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Hundreds Dead in Brazil Floods
Floods and landslides have devastated towns in a mountainous area near Rio de Janeiro, killing more than 330 people, according to local media.
Survivors of mudslides in mountain towns north of Rio recounted, on Thursday, the horrors of watching homes swept away by walls of earth and water and of frantic efforts to dig with bare hands and reach trapped neighbours.
The town of Teresopolis, about 100km north of Rio, was one of the worst hit, with at least 146 people killed, officials said.
They said the area hit by slides had seen 10 inches of rain fall in less than 24 hours. More rain, possibly heavy at times, is forecast through the weekend.
Petropolis and Nova Friburgo, the two other towns in the region were also hit as the downpour sent water and mud surging through their communities.
Residents said they had no food, water or medication, and many made the long walk to the main area of Teresopolis to get help.
Only a few rescuers had managed by Thursday to hike to the neighborhoods and they only had shovels and machetes to help them look for survivors.
The overall death toll is expected to rise, with about 50 people believed to be missing in Teresopolis alone, Jorge Mario, the city's mayor, told Globo television.
"Rescue teams are still arriving in the areas that have been worst affected," he said, adding that about 900 people had been left homeless.
"It's the biggest catastrophe in the history of the town."
Survivors waded through waist-high water, carrying what belongings they could, trying to reach higher ground. Many tried desperately to find relatives.
"There are so many disappeared - and so many that will probably never be found," Angela Marina de Carvalho Silva, who believes she may have lost 15 relatives to the flood, told The Assciated Press news agency.
"There was nothing we could do. It was hell."
The downpour caused at least one river to burst its banks, submerging cars and destroying houses in Teresopolis.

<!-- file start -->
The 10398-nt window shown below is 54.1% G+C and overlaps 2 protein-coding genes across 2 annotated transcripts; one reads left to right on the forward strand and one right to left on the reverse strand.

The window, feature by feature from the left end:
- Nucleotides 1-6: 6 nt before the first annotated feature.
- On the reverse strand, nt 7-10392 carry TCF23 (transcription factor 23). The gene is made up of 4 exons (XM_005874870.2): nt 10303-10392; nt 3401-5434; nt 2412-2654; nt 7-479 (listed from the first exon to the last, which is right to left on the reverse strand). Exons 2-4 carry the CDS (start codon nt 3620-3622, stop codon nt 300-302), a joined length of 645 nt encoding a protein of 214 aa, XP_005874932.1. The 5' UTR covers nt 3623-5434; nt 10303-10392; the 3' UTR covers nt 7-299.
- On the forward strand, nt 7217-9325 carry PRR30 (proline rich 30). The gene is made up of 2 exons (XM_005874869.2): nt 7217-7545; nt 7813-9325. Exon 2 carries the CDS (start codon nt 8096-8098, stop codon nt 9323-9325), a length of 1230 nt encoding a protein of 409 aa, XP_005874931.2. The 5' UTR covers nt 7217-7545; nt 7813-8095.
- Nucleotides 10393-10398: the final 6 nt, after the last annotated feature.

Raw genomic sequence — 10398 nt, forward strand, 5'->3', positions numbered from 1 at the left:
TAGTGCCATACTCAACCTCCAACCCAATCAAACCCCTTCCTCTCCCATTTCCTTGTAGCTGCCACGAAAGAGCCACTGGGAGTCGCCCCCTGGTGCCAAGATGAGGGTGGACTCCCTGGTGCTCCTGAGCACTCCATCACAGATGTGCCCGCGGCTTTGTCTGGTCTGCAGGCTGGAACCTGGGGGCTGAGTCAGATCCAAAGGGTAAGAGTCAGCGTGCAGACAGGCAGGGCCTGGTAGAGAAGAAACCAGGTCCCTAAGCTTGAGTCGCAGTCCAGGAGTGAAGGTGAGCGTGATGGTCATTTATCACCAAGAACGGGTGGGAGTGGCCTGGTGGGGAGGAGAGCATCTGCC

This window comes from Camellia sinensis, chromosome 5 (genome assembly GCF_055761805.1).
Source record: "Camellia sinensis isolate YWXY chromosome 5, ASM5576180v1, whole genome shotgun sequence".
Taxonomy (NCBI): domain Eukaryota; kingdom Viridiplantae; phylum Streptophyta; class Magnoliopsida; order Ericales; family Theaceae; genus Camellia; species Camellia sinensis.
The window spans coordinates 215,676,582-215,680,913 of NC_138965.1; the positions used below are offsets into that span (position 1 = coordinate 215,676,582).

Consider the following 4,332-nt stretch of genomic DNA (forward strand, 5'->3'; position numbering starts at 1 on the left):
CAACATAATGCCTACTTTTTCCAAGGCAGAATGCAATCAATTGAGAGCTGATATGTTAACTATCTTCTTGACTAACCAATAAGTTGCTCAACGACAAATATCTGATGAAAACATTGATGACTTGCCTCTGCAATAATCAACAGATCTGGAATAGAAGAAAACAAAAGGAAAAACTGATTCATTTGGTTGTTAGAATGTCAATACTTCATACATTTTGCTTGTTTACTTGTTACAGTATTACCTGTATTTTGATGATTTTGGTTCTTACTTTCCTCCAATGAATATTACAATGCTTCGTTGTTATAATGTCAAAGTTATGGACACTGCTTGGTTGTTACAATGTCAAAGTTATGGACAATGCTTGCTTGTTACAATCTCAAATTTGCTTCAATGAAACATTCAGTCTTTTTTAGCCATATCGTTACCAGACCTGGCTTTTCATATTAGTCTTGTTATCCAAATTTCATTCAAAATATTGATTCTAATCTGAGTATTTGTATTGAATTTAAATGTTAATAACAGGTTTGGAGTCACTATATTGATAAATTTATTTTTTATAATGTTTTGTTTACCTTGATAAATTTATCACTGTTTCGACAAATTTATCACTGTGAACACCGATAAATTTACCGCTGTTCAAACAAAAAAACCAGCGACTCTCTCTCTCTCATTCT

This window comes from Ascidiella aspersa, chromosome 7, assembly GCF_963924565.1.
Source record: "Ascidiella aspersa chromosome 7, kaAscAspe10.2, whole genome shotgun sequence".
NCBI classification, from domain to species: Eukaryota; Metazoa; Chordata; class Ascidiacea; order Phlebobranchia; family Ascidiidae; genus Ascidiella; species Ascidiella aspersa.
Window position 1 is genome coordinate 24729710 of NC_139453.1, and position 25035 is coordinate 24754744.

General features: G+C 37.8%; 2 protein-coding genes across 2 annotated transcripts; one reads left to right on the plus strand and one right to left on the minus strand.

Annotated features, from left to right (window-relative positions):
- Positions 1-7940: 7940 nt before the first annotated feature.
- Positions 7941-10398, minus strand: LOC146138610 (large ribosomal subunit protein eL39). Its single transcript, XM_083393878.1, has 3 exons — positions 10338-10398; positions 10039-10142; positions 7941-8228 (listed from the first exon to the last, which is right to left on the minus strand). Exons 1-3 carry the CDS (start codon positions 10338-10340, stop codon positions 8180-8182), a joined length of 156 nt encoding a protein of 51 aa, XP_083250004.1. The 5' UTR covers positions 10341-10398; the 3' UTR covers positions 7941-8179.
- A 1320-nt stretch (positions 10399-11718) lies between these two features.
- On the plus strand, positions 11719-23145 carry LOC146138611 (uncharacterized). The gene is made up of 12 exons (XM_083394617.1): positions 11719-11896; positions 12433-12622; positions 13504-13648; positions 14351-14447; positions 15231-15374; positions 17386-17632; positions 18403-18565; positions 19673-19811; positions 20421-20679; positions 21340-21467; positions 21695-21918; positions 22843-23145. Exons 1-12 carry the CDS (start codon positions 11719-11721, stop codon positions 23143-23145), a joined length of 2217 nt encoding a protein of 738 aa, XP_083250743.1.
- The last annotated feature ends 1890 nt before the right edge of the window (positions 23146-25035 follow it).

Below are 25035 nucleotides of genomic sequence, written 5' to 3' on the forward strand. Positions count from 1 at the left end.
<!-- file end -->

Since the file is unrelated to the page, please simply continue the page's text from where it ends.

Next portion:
"I saw six bodies on my street," Antonio Venancio, a 53-year-old Teresopolis resident whose house was inundated with mud but remained standing, told the Reuters news agency by telephone.
"We just don't know what to do in the face of something so horrible."
Images taken from helicopters showed torrents of water cascading down mountains over the town of 180,000 people, and houses swamped in tonnes of mud.
Thousands of people in the picturesque area, known as the Serrana region, have been isolated by the flood waters and cut off from power and telephone contact.
Buses and trucks were shown stranded on streets with flood waters reaching up to their windows.
Sergio Cabral, the Rio state governor, said in a statement that he had asked the navy for aircraft to take rescue crews and equipment to the region, which was partially cut off from Rio by road.
Al Jazeera's Gabriel Elizondo reporting from central Teresopolis said the main police station there has been turned into a morgue and officials also had to open a vacant building nearby to place the bodies that had been showing up.
"The rescue workers are having a hard time, these areas are very difficult to reach, and there's no cell phone communication, no electricity, no water here," said our correspondent.
"People are still in shock. They are just walking around in a daze and waiting for any news they can get. In the main city, they are dealing with it as best as they can, the situation has just gone from bad to worse."
In the town of Nova Friburgo, where 155 people have died, four fireman were missing after being buried by a mudslide while they tried to rescue victims, according to fire officials.
On Tuesday, rains sweeping through Sao Paulo state killed 13 people and snarled transport in the country's financial capital.
Dilma Rousseff, Brazil's president, signed a measure on Wednesday sending $461m to towns in Rio and Sao Paulo states that were damaged during the rains.
The money will go towards repairing infrastructure and preventing future disasters.
The president is scheduled to fly over the affected areas but she will not be able to land there.
"This is going to be a massive test for Dilma Rousseff, it is the first natural disaster of this scale that has hit Brazil in decades, so it will be a major test that she will be facing very early on," our correspondent said.
Heavy rains, common during Brazil's summer wet season, were intensified this week by a cold front which doubled the usual precipitation.